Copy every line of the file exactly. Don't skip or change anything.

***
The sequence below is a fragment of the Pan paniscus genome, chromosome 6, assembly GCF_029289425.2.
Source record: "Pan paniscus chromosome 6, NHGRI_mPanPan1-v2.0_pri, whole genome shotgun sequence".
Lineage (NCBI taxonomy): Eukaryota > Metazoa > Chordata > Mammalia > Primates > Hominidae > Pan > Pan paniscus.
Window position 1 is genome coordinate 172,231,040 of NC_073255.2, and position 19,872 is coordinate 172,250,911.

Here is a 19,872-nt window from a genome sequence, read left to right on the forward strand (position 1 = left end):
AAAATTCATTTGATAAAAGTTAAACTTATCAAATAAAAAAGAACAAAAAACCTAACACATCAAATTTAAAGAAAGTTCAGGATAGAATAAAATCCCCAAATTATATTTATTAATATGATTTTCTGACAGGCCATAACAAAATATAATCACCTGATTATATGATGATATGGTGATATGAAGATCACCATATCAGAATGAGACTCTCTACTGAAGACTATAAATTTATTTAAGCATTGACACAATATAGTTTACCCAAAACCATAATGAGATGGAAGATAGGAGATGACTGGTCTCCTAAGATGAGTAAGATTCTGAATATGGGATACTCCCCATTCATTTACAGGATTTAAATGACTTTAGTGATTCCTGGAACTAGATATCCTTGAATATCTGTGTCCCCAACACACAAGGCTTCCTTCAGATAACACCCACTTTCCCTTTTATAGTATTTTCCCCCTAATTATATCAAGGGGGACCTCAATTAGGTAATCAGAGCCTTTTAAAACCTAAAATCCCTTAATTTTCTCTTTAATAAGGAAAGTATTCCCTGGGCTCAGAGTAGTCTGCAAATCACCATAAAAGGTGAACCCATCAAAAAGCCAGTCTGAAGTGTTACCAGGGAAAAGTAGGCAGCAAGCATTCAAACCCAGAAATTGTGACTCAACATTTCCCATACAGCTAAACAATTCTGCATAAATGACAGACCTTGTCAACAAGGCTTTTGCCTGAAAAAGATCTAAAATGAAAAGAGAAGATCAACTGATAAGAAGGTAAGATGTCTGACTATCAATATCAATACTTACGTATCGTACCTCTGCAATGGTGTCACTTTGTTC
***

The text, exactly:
The sequence below is a fragment of the Pan paniscus genome, chromosome 6, assembly GCF_029289425.2.
Source record: "Pan paniscus chromosome 6, NHGRI_mPanPan1-v2.0_pri, whole genome shotgun sequence".
Lineage (NCBI taxonomy): Eukaryota > Metazoa > Chordata > Mammalia > Primates > Hominidae > Pan > Pan paniscus.
Window position 1 is genome coordinate 172,231,040 of NC_073255.2, and position 19,872 is coordinate 172,250,911.

Here is a 19,872-nt window from a genome sequence, read left to right on the forward strand (position 1 = left end):
AAAATTCATTTGATAAAAGTTAAACTTATCAAATAAAAAAGAACAAAAAACCTAACACATCAAATTTAAAGAAAGTTCAGGATAGAATAAAATCCCCAAATTATATTTATTAATATGATTTTCTGACAGGCCATAACAAAATATAATCACCTGATTATATGATGATATGGTGATATGAAGATCACCATATCAGAATGAGACTCTCTACTGAAGACTATAAATTTATTTAAGCATTGACACAATATAGTTTACCCAAAACCATAATGAGATGGAAGATAGGAGATGACTGGTCTCCTAAGATGAGTAAGATTCTGAATATGGGATACTCCCCATTCATTTACAGGATTTAAATGACTTTAGTGATTCCTGGAACTAGATATCCTTGAATATCTGTGTCCCCAACACACAAGGCTTCCTTCAGATAACACCCACTTTCCCTTTTATAGTATTTTCCCCCTAATTATATCAAGGGGGACCTCAATTAGGTAATCAGAGCCTTTTAAAACCTAAAATCCCTTAATTTTCTCTTTAATAAGGAAAGTATTCCCTGGGCTCAGAGTAGTCTGCAAATCACCATAAAAGGTGAACCCATCAAAAAGCCAGTCTGAAGTGTTACCAGGGAAAAGTAGGCAGCAAGCATTCAAACCCAGAAATTGTGACTCAACATTTCCCATACAGCTAAACAATTCTGCATAAATGACAGACCTTGTCAACAAGGCTTTTGCCTGAAAAAGATCTAAAATGAAAAGAGAAGATCAACTGATAAGAAGGTAAGATGTCTGACTATCAATATCAATACTTACGTATCGTACCTCTGCAATGGTGTCACTTTGTTC